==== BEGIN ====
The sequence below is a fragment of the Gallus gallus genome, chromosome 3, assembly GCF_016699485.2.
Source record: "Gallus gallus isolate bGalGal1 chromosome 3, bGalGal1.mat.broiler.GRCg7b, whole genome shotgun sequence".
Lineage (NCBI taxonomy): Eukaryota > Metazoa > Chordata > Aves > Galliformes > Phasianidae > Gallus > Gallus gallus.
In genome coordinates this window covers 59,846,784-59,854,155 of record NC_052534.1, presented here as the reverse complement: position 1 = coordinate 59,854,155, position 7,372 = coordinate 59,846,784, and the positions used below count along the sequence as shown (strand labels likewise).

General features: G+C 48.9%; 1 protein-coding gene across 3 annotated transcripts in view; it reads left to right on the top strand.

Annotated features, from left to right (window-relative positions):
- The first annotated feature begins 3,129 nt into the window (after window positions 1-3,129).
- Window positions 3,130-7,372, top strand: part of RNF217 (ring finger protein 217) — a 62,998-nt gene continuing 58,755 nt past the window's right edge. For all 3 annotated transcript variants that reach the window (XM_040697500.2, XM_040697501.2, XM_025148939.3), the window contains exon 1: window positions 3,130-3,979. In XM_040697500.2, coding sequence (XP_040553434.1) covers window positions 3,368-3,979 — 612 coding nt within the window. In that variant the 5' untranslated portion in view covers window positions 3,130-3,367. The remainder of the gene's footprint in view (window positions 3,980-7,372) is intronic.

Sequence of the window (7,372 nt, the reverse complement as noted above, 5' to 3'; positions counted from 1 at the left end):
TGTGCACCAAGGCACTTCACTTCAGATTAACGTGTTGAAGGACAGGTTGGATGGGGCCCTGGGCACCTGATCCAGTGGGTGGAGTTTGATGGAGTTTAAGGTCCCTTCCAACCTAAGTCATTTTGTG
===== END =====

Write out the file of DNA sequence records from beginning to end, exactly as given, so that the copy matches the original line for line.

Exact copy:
The sequence below is a fragment of the Gallus gallus genome, chromosome 3, assembly GCF_016699485.2.
Source record: "Gallus gallus isolate bGalGal1 chromosome 3, bGalGal1.mat.broiler.GRCg7b, whole genome shotgun sequence".
Lineage (NCBI taxonomy): Eukaryota > Metazoa > Chordata > Aves > Galliformes > Phasianidae > Gallus > Gallus gallus.
In genome coordinates this window covers 59,846,784-59,854,155 of record NC_052534.1, presented here as the reverse complement: position 1 = coordinate 59,854,155, position 7,372 = coordinate 59,846,784, and the positions used below count along the sequence as shown (strand labels likewise).

General features: G+C 48.9%; 1 protein-coding gene across 3 annotated transcripts in view; it reads left to right on the top strand.

Annotated features, from left to right (window-relative positions):
- The first annotated feature begins 3,129 nt into the window (after window positions 1-3,129).
- Window positions 3,130-7,372, top strand: part of RNF217 (ring finger protein 217) — a 62,998-nt gene continuing 58,755 nt past the window's right edge. For all 3 annotated transcript variants that reach the window (XM_040697500.2, XM_040697501.2, XM_025148939.3), the window contains exon 1: window positions 3,130-3,979. In XM_040697500.2, coding sequence (XP_040553434.1) covers window positions 3,368-3,979 — 612 coding nt within the window. In that variant the 5' untranslated portion in view covers window positions 3,130-3,367. The remainder of the gene's footprint in view (window positions 3,980-7,372) is intronic.

Sequence of the window (7,372 nt, the reverse complement as noted above, 5' to 3'; positions counted from 1 at the left end):
TGTGCACCAAGGCACTTCACTTCAGATTAACGTGTTGAAGGACAGGTTGGATGGGGCCCTGGGCACCTGATCCAGTGGGTGGAGTTTGATGGAGTTTAAGGTCCCTTCCAACCTAAGTCATTTTGTG